How well are Flintshire County Council enforcing food safety? Not so good according to a consumer ‘watchdog’
Flintshire County Council`s ability to enforce food hygiene regulations has come under scrutiny following research by consumer watchdog Which? who have ranked the authority in the bottom 10% of councils in the UK, and the second worst council in Wales.
Which? carried out an investigation revealing that, a year on from the horsemeat scandal, there’s a huge variation in the levels of food standards nationally, with some authorities struggling to ensure their local businesses comply with hygiene rules.
Which? looked at 395 local authorities in the UK and, using some of the latest data submitted to the Food Standards Agency (FSA), ranked how they in performing food hygiene inspections, Flintshire came out at 361st out of 395.
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All businesses preparing or serving food have to comply with hygiene standards and those inspected include factories that make ready meals, supermarkets, hospitals, care homes, restaurants, schools and takeaways.
Council inspectors carry out routine inspections, or they might visit because of a complaint, the frequency of inspections inspections depends on the type of business and its previous record.
Some premises may be inspected at least every six months, others much less often, the greater the risk the greater the frequency of visits.
The hygiene risk of a business is based on several factors, including type of food, the number/type of consumers at risk, method of processing or handling food and confidence in the management.
Which? rated each council on the following criteria:
1: The percentage of high- and medium-risk food businesses in the area that are compliant with food hygiene requirements. This reflects whether local authorities are fulfilling their role of ensuring establishments comply with hygiene rules.
2: The percentage of premises that have opened but have not yet been visited and given a risk rating. This reflects how well councils can keep on top of new businesses opening in their area.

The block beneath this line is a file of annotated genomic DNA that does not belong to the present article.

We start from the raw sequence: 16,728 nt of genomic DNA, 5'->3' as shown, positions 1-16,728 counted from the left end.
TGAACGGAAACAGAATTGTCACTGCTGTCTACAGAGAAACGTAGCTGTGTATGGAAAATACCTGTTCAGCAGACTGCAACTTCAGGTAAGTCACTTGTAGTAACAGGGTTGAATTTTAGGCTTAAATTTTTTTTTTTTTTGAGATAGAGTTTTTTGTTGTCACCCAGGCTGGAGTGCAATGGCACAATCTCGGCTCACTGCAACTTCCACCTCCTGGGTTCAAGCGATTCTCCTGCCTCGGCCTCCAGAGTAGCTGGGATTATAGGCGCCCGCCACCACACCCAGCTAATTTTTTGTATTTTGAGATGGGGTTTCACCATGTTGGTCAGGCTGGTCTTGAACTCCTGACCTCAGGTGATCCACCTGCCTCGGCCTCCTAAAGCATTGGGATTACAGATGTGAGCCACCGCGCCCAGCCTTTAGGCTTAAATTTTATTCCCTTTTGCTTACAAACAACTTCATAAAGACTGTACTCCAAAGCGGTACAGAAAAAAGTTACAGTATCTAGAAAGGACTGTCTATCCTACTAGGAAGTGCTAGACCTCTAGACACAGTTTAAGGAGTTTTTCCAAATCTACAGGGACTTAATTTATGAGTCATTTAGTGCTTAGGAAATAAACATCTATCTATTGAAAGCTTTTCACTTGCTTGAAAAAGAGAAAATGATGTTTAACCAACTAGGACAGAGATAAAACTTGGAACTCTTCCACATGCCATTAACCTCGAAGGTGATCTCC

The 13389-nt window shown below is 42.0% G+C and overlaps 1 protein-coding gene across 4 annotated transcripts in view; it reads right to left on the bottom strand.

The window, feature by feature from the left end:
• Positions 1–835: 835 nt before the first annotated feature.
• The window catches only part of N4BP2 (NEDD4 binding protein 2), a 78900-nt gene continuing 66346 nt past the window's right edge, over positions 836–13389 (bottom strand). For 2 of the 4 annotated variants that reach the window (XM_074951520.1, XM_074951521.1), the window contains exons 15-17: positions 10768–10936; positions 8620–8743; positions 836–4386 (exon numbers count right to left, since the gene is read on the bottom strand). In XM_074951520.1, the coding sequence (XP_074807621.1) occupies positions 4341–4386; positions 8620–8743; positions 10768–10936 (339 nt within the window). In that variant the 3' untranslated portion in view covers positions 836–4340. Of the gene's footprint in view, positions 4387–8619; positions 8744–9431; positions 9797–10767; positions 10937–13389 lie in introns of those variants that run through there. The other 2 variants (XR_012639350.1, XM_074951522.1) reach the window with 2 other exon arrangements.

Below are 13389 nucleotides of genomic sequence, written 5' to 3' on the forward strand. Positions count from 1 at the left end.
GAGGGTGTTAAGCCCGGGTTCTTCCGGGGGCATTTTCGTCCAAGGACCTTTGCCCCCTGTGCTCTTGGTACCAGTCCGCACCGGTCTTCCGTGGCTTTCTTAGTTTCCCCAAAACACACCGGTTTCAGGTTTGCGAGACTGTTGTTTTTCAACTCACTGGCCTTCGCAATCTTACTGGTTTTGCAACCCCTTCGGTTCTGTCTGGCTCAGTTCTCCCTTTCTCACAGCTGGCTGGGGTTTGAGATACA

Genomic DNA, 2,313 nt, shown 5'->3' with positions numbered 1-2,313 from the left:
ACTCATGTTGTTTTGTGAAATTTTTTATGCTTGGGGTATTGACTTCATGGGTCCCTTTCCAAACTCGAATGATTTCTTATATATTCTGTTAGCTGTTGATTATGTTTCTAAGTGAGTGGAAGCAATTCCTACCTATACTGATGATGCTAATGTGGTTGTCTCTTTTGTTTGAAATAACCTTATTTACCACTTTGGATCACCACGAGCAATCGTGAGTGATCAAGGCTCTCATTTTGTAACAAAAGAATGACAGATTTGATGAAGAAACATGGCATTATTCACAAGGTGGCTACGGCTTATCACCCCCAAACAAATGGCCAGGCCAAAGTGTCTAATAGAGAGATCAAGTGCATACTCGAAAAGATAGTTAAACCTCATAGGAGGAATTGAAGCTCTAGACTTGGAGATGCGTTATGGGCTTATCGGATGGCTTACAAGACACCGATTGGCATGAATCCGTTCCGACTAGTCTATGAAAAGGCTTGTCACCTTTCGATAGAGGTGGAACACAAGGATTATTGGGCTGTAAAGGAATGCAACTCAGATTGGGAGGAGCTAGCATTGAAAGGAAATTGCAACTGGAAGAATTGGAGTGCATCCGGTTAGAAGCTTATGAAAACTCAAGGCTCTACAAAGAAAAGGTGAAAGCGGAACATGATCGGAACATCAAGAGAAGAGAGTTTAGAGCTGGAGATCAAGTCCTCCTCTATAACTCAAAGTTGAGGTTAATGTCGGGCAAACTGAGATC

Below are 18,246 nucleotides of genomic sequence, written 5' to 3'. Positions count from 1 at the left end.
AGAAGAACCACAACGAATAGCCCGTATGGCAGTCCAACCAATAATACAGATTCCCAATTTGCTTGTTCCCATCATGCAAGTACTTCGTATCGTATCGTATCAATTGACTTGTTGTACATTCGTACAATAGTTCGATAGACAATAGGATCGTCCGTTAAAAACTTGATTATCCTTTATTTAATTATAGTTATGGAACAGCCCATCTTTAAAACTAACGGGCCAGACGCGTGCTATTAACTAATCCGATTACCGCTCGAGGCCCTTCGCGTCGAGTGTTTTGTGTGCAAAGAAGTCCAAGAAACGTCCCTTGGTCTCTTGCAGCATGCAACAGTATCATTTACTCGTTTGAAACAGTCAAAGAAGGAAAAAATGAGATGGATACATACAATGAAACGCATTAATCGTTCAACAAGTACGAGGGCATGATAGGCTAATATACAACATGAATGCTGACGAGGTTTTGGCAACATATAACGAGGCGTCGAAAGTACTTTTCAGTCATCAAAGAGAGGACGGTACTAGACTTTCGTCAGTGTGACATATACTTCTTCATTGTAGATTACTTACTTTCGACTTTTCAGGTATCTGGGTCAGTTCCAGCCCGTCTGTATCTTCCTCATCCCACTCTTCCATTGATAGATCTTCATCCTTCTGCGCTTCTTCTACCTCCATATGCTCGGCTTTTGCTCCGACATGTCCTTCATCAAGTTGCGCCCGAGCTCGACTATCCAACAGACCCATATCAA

3: The proportion of food hygiene inspections and other follow-ups that were required but not carried out by inspectors. This reflects the extent to which local authorities are pro-actively trying to make sure that businesses that are not complying with the requirements improve their standards.
According to the Which? report Flintshire Inspectors fall well behind the rest of Wales with ‘interventions achieved’ criteria #3.
Those interventions would be revisits to business`s that have been rated 2 or below and would be deemed high risk for example, the FSA latest data show that many haven’t had a revisit with 6 months.
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In Flintshire there are around 50 pubs, restaurants and take away`s classed as a risk.
One popular Shotton take away had its last inspection on 4th February 2013, it was rated as 2 with poor food hygiene and a lack in confidence in management, with no revisit in the 11 months since the last inspection, leaving customer exposed to the perceived risks noted in the initial February 2013 inspection.
There FSA website states
“The time between inspections varies from six months for the highest risk business to two years for lower risk businesses. For some very low risk businesses, the interval between inspections may be greater than this”
The director of the Institute for Global Food Security at Queen’s University, Belfast, Professor Chris Elliott said:
“I think what the Which? report is indicating very clearly is that, because of the pressures that are on local authorities in relation to budget cuts, they are finding it very difficult to deliver the quality of service that is required.
*Ten councils were not included in the ranking because full data was not available for them.